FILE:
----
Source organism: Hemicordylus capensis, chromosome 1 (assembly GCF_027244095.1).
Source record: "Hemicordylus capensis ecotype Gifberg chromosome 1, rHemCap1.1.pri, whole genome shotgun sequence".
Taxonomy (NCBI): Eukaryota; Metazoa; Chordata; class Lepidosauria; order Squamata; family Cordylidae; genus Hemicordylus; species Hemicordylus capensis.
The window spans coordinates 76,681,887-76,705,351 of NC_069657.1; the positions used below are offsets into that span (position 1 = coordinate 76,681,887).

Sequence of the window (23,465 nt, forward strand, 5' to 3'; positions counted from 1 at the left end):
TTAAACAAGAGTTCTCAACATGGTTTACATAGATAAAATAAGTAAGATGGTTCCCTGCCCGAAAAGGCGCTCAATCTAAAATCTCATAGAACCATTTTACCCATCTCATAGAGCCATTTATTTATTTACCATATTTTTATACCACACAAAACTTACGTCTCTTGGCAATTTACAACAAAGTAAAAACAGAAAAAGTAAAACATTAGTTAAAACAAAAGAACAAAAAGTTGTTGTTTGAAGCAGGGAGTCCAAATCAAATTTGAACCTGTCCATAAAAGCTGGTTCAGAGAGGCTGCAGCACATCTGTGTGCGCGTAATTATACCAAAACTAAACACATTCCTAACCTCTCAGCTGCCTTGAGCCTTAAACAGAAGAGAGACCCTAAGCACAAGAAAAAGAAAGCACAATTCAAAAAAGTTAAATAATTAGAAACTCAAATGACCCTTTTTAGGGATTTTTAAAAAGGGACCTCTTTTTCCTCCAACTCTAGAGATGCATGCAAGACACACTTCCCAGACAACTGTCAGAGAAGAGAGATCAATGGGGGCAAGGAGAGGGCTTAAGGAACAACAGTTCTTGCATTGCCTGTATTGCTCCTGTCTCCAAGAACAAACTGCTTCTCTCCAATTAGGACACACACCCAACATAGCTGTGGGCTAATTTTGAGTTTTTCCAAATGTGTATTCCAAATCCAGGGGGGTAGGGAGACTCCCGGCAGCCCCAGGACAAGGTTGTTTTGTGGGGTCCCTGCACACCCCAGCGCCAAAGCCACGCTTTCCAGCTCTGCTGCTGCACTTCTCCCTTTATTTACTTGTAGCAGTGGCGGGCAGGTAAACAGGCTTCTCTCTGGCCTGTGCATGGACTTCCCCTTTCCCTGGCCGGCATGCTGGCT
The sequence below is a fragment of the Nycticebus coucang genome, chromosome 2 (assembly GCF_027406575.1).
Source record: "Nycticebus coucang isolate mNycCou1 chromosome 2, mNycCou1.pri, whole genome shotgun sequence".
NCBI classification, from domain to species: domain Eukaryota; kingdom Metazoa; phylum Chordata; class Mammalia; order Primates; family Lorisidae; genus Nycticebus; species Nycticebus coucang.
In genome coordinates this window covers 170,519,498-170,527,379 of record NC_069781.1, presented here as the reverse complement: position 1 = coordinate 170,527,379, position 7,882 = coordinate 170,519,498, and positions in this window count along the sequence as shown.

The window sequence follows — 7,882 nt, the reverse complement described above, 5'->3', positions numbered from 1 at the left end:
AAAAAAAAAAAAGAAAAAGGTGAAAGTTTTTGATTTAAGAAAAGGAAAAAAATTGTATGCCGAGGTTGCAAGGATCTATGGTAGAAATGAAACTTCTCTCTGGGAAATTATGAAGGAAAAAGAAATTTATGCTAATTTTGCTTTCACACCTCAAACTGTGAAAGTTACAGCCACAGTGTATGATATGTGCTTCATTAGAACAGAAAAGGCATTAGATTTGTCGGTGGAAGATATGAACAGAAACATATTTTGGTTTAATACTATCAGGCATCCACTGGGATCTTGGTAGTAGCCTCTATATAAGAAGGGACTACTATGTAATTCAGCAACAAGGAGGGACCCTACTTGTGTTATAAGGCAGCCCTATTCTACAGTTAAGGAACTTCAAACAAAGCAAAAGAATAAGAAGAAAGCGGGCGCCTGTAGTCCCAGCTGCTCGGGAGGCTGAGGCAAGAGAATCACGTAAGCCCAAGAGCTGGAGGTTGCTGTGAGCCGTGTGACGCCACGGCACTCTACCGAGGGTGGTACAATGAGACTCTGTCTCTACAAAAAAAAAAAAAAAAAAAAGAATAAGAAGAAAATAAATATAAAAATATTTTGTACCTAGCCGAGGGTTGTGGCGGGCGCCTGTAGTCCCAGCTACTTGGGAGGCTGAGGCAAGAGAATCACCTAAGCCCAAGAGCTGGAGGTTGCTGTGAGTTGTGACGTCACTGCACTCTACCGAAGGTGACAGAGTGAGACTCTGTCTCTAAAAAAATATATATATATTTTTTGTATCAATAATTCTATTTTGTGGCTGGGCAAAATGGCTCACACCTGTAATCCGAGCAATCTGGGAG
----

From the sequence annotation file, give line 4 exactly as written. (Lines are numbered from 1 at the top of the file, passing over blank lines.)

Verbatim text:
The window spans coordinates 76,681,887-76,705,351 of NC_069657.1; the positions used below are offsets into that span (position 1 = coordinate 76,681,887).